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Sighting Location

Location: Schleswig, Germany

The following ISS sightings are possible from Thursday Feb 11, 2016 through Thursday Feb 25, 2016

Date Visible Max Height Appears Disappears Share Event
Wed Feb 10, 6:31 PM 4 min 46° 26° above SW 17° above ESE  
Wed Feb 10, 8:06 PM < 1 min 25° 18° above WSW 25° above WSW  
Thu Feb 11, 7:14 PM 2 min 49° 26° above WSW 43° above SSE  
Fri Feb 12, 6:22 PM 4 min 50° 32° above WSW 14° above ESE  
Fri Feb 12, 7:57 PM 1 min 30° 17° above WSW 30° above SW  
Sat Feb 13, 7:05 PM 3 min 41° 25° above WSW 27° above SE  
Sat Feb 13, 8:40 PM < 1 min 11° 10° above WSW 11° above WSW  
Sun Feb 14, 6:13 PM 4 min 48° 37° above SW 11° above ESE  
Sun Feb 14, 7:48 PM 2 min 23° 17° above WSW 23° above SSW  
Mon Feb 15, 6:56 PM 3 min 31° 25° above SW 13° above SE  
Tue Feb 16, 6:04 PM 4 min 39° 33° above SW 10° above SE  
Tue Feb 16, 7:39 PM 3 min 15° 12° above WSW 12° above S  
Wed Feb 17, 6:47 PM 3 min 21° 19° above SW 11° above SSE  
Fri Feb 19, 6:39 PM 2 min 13° 13° above SW 11° above S  

Last Updated:

The space station looks like an airplane or a very bright star moving across the sky, except it doesn’t have flashing lights or change direction. It will also be moving considerably faster than a typical airplane (airplanes generally fly at about 600 miles per hour; the space station flies at 17,500 miles per hour).

Below is a time-lapse photo of the space station moving across the sky.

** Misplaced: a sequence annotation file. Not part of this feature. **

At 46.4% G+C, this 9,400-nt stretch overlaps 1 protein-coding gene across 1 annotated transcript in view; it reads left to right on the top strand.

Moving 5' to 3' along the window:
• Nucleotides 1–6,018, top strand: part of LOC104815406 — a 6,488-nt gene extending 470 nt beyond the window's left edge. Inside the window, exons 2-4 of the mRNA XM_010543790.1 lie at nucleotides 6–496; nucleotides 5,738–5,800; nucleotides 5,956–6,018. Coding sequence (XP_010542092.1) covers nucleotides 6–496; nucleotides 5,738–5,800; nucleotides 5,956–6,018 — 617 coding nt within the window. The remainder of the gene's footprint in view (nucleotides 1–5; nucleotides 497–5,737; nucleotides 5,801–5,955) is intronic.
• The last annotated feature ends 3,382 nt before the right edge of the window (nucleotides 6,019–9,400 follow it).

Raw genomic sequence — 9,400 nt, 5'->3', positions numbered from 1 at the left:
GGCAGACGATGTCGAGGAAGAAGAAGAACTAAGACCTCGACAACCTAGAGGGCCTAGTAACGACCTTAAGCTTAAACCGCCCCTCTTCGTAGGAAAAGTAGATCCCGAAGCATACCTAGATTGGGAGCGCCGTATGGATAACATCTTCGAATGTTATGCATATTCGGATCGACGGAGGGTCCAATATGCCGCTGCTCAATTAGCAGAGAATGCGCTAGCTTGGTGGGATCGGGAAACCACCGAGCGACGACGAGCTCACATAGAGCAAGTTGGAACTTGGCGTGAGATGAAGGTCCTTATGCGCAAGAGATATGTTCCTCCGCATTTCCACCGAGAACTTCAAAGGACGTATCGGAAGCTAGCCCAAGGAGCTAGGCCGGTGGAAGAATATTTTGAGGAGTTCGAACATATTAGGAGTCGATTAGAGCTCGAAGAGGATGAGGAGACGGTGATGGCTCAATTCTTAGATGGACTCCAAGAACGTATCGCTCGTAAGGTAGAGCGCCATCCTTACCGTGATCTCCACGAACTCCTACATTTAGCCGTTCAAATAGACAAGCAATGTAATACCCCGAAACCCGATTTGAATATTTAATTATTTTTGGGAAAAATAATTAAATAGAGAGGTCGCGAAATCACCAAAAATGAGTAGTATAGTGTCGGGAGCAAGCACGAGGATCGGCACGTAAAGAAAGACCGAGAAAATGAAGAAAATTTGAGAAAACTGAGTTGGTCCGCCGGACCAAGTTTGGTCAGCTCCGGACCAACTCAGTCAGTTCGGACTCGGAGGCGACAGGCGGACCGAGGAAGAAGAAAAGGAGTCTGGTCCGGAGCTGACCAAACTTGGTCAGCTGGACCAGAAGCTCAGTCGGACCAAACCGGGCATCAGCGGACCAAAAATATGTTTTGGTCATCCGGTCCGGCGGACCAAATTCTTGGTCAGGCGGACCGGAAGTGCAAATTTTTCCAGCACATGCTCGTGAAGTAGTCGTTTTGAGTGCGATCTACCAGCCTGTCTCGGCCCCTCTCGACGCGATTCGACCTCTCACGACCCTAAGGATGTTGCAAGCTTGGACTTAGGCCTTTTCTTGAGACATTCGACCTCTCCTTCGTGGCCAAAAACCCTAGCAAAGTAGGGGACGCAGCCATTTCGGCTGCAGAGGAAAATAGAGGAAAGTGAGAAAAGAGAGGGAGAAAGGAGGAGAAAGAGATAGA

Spot The Station Fan photo by @iambinaxx on Twitter. Spot The Station Fan photo by @iambinaxx on Twitter

Visit the JSC Flickr photo gallery of ISS sightings

How do I Spot The Station?

What does all this sighting information mean?

Time is when the sighting opportunity will begin in your local time zone. All sightings will occur within a few hours before or after sunrise or sunset. This is the optimum viewing period as the sun reflects off the space station and contrasts against the darker sky.

Visible is the maximum time period the space station is visible before crossing back below the horizon.

Max Height is measured in degrees (also known as elevation). It represents the height of the space station from the horizon in the night sky. The horizon is at zero degrees, and directly overhead is ninety degrees. If you hold your fist at arm’s length and place your fist resting on the horizon, the top will be about 10 degrees.

Appears is the location in the sky where the station will be visible first. This value, like maximum height, also is measured in degrees from the horizon. The letters represent compass directions -- N is north, WNW is west by northwest, and so on.

Disappears represents where in the night sky the International Space Station will leave your field of view.

Astronomical Horizon